Young adults make up the majority of consistent social media users. According to the Huffington Post, a study conducted at the University of Pittsburgh examined 1,788 young adults between the ages of 19-32. Researchers observed their social media frequency and volume, as well as their sleep patterns. On average, participants use social media for about an hour total each day. The scientists found a strong correlation between social media frequency and volume and a greater chance of sleep disruption. They saw that subjects who frequented social media sites often woke up during the night to check media or had some form of sleep problems. Further studies show that college students who use social media during sleeping hours experience fatigue during the day as well as cognitive impairment and are more likely to use sleep medication. Social media and sleep problems can also have affects on individual’s mental state and can increase anxiety and depression.

This video highlights the University of Pittsburgh study examining the correlation between social media use and sleep disruption:

The researchers of the study however, state that they are uncertain if social media is the cause for the sleep disruption in many individuals, or if it is because of the sleep disruption that the frequency of social media use increases. What other facets of our health does social media affect? Will social media keep growing and eventually affect the entirety of our lives or has it already reached this point?

– By Justin Smick

Revolutionizing Fitness

America has always been stereotyped as being the most fat or obese country.  Americans are constantly busy with obligations and have little time to attribute to other important activities in health.  In turn, fast food industries reign supreme over the average American diet.  But how can we combat this? Americans hardly have enough time to eat healthfully let alone set aside time for physical activity.  However, within the past several years, fitness trackers have emerged as one of the most popular fitness apparatus of its time.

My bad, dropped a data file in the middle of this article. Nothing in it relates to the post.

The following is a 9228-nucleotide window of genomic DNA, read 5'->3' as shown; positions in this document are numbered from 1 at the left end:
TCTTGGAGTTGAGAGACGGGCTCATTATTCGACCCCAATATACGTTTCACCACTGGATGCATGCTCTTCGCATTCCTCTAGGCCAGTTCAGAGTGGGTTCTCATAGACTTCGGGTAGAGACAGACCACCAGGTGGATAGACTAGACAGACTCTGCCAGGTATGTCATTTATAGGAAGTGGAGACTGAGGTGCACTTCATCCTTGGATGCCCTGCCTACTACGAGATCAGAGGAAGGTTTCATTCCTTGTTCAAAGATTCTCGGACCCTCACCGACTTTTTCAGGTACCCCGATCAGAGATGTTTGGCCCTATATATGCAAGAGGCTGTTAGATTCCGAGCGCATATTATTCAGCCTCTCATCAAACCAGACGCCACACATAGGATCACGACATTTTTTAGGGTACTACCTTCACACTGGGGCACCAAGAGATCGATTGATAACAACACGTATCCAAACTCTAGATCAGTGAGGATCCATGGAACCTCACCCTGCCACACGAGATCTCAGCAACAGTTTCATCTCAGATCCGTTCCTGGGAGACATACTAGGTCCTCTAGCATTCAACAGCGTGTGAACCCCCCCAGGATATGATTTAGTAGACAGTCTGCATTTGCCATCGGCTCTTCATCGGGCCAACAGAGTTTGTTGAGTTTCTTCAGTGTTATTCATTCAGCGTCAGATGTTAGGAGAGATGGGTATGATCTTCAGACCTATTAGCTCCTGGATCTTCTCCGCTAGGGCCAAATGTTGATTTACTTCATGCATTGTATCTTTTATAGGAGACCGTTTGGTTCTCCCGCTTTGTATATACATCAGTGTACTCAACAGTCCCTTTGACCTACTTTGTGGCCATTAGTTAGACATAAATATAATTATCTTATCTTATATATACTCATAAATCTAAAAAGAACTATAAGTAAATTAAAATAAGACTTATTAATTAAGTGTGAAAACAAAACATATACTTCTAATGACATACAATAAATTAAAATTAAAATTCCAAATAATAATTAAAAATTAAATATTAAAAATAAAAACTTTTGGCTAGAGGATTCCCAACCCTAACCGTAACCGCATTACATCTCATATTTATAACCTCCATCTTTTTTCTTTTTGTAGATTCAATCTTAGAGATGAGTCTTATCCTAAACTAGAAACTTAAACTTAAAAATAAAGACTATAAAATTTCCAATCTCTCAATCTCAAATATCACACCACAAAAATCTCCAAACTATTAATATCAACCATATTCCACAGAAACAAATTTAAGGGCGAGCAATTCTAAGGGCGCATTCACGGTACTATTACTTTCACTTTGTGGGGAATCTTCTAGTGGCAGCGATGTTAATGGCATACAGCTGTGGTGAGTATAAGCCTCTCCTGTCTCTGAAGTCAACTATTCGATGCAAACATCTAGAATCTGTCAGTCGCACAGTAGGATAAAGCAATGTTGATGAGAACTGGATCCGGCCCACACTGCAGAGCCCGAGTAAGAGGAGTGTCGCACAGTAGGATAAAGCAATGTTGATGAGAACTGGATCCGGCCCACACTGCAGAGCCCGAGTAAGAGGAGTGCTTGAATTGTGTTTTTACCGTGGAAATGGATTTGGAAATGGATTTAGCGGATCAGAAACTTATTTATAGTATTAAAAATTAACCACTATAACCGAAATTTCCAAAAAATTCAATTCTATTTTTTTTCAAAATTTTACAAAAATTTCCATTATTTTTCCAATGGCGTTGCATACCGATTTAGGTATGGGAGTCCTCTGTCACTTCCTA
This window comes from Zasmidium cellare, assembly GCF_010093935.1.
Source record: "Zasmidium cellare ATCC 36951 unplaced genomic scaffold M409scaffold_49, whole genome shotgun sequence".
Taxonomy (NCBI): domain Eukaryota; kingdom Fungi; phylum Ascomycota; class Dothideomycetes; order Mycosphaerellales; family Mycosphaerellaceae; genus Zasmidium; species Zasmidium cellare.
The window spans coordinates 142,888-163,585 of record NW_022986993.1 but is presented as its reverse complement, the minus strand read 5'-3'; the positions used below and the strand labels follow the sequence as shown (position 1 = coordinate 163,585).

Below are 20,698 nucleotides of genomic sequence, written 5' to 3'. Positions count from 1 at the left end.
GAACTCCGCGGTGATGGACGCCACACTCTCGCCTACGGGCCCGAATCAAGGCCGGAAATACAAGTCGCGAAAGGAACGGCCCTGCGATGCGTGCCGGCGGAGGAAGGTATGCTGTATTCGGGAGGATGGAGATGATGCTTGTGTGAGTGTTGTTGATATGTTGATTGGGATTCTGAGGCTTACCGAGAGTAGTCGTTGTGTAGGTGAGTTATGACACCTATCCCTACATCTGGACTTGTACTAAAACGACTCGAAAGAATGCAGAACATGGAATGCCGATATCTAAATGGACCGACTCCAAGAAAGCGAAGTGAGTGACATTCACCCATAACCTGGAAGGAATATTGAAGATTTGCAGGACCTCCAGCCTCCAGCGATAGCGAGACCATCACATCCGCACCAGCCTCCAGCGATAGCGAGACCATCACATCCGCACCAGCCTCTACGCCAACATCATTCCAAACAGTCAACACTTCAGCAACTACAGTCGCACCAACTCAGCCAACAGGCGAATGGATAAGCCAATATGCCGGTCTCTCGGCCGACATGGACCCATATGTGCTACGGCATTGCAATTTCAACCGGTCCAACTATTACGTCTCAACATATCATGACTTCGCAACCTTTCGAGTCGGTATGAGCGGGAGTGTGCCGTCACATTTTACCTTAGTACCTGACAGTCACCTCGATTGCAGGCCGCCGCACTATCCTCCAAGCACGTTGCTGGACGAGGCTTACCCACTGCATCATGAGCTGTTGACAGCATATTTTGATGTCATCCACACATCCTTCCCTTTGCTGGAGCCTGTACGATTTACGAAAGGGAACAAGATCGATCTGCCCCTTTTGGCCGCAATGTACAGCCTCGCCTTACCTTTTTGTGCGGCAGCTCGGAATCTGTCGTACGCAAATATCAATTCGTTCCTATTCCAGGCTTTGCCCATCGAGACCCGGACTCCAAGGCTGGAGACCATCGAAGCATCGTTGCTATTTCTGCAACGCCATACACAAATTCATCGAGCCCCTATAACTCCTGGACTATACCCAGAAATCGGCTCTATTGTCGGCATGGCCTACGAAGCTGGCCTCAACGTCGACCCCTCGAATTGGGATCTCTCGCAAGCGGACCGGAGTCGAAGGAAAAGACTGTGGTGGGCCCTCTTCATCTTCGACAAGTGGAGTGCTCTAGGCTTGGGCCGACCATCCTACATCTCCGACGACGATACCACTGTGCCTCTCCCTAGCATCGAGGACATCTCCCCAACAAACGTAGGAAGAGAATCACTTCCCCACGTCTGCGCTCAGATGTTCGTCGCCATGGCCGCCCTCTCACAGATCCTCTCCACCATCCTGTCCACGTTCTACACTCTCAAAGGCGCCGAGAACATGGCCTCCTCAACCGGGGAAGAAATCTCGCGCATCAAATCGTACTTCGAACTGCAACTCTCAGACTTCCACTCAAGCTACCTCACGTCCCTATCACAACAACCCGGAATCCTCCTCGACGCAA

Fitness trackers use accurate measurements of physical activity along with setting micro goals to motivate users and encourage them to move around more.  However, one of the more revolutionizing aspects of these fitness trackers are their use of social media and community.  Fitness trackers such as Fitbit take advantage of social media’s influence on our daily lives.  Fitbit allows you to connect with your social media accounts and share your activity, goals, and achievements with your friends and family.  A CNN tech article highlights a perfect example of friendly competition between two men who have only met over the internet.  This article explains that biker Leon Shaner and his online friend rode their bikes at the same time and exchanged words of motivation and encouragement.  They also shared fitness stats from their fitness trackers and tried to beat each other’s distances.  Shaner exclaimed that he rode twice the distance than what he would have because of the motivation from his online friend.

Fitness trackers not only inspire and push small groups of people, but have an impact on entire universitiesup-for-groups-fitness-tracker-jawbone-psfk-964x644, work places, and communities.  A global cloud-consultancy firm known as Appirio, saw fitness trackers as an opportunity to promote physical activity and healthiness to its employees.  In this article, Appirio gave 250 of its employees as well as 300 participants received fitness wristbands to track their physical performances.  These individuals were able to share progress and fitness stats, as well as relay each other tips and healthful cooking recipes.